Published online by Cambridge University Press: 28 July 2017
Récit Historique sur les Évenemens qui se sont succédés dans les camps de la Grande-Rivière, du Dondon, de Ste.-Suzanne et autres, depuis le 26 Octobre 1791 jusqu'au 24 Decembre de la même année. Par M. Gros, Procureur-Syndic de Valière, fait prisonnier par Jeannot, chef des Brigands, augmenté du Récit historique du Citoyen Thibal, Médecin et Habitant de la Paroisse Sainte-Suzanne, détenu prisonnier, par les Brigands, depuis 16 mois et de la Déclaration du Citoyen Fauconnet, faite à la Municipalité le 16 Juin 1792 (1793), Victor Hugo, Bug-Jargal (1819 and 1826) and ‘The Saint Domingue Revolt’ (1845), Jean-Baptiste Picquenard, Adonis, ou le bon nègre (1798) and Zoflora, ou la bonne negrèsse (1801), Madison Smartt Bell, All Souls’ Rising (1995)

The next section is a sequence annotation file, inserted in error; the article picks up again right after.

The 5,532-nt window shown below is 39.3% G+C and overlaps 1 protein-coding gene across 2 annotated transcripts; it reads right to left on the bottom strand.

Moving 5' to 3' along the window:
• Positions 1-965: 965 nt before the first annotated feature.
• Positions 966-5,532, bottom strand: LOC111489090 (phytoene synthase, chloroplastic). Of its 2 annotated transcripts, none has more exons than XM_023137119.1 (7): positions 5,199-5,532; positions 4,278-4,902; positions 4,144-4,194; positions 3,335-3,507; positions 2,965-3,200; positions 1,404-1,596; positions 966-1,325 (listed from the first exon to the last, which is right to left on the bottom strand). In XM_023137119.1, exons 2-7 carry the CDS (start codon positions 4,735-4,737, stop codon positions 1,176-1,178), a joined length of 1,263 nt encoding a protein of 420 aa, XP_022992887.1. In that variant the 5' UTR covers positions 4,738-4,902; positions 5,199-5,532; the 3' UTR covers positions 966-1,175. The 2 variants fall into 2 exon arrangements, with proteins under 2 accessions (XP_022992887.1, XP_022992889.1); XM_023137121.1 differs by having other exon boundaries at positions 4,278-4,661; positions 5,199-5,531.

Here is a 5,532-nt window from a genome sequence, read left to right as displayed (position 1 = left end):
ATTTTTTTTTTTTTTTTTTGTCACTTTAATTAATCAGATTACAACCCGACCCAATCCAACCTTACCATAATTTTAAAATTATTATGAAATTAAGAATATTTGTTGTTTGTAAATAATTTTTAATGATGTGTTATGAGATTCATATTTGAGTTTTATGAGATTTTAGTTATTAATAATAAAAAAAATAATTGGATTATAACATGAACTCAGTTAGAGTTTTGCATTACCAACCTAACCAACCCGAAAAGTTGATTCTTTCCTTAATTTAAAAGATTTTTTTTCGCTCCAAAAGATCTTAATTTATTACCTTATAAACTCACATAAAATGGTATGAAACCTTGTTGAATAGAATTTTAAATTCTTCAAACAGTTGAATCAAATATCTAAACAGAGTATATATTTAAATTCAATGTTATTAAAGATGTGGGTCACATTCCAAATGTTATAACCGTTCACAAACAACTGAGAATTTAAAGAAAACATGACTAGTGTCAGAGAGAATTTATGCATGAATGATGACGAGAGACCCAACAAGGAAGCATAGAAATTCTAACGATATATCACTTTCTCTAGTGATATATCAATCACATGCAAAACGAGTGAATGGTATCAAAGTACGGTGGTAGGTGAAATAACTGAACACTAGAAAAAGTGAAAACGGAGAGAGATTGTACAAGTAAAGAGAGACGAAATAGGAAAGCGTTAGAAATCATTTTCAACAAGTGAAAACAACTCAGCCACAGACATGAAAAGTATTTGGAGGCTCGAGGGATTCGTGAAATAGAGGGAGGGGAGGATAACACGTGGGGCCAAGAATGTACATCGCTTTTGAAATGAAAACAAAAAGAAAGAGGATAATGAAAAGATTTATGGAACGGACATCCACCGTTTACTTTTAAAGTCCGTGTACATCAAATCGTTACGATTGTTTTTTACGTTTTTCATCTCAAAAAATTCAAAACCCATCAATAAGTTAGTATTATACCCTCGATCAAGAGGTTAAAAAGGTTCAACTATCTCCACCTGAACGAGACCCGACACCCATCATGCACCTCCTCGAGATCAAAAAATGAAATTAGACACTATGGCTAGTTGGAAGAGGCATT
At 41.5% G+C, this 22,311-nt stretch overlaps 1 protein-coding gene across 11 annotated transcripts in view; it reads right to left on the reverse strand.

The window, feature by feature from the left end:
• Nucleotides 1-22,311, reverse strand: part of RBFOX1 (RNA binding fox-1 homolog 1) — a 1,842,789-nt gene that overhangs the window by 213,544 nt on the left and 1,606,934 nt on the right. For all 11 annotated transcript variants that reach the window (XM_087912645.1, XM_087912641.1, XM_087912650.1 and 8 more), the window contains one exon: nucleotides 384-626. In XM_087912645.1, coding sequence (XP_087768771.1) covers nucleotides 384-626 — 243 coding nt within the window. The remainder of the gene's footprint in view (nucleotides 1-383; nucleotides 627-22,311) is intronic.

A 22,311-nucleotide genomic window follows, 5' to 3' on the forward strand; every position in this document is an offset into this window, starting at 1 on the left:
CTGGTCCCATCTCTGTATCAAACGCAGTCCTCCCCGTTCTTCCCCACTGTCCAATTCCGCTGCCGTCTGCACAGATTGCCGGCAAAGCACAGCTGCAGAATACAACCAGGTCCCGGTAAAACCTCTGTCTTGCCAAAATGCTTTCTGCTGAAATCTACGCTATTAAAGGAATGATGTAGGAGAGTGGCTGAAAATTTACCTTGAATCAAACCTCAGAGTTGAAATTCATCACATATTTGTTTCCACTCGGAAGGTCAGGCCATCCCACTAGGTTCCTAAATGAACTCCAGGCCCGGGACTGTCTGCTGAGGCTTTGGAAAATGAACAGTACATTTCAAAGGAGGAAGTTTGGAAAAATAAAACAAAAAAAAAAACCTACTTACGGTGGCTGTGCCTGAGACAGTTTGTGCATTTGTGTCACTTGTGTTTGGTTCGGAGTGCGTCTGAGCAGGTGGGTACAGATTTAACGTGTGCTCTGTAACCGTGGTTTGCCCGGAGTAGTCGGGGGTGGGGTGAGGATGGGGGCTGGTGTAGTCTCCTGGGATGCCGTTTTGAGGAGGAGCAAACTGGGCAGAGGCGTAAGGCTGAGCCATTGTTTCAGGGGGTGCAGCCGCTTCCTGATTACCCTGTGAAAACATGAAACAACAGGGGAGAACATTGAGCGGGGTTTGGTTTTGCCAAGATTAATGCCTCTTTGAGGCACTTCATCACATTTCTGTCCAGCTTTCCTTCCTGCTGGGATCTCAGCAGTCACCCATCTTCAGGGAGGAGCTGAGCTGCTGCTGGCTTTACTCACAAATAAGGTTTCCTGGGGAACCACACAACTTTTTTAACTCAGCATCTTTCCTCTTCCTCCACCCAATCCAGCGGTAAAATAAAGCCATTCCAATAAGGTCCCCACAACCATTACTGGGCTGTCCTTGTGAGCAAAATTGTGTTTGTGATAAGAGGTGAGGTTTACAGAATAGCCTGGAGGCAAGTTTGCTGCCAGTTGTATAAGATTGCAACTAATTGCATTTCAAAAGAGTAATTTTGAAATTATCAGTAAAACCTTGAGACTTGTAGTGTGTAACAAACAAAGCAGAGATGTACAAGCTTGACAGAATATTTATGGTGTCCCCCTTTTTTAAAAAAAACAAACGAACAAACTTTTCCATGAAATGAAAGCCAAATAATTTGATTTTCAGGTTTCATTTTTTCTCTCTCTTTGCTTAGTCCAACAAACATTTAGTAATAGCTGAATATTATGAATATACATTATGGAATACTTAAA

As we have seen in the previous chapter, Moreau de Saint Méry's snapshot of the two sides of Hispaniola covers the status quo up to 18 October 1789. Four days later the National Assembly accepted for consideration the petition of rights of ‘free citizens of color’ from Saint Domingue: they demanded an end to racist discrimination against them, the right to vote in Saint Domingue's local assemblies, and to have representatives in the National Assembly. Saint Méry, who was a representative for Martinique in the National Assembly, was against the petitioners’ requests, as he considered segregation the only way forward for the colonies. Saint Domingue's welfare, he insisted, could be guaranteed only if the National Assembly kept itself out of the colony's business and left the power firmly in the hands of the white plantocracy; it was too dangerous, he warned, to give the blacks the impression that there was a power above their white masters to which they could appeal to change their condition. The Colonial Committee set up by the initially sympathetic Assembly was responsive to the arguments put forward by the likes of Saint Méry and a decree inspired by these views was proposed and approved on 8 March: it sanctioned that the colony would be governed by special laws unconstrained by the Declarations of the Rights of Man but did not establish whether free-coloured people should be granted the title of ‘citizens’ and therefore be admitted to the vote. Obviously, there was going to be trouble ahead.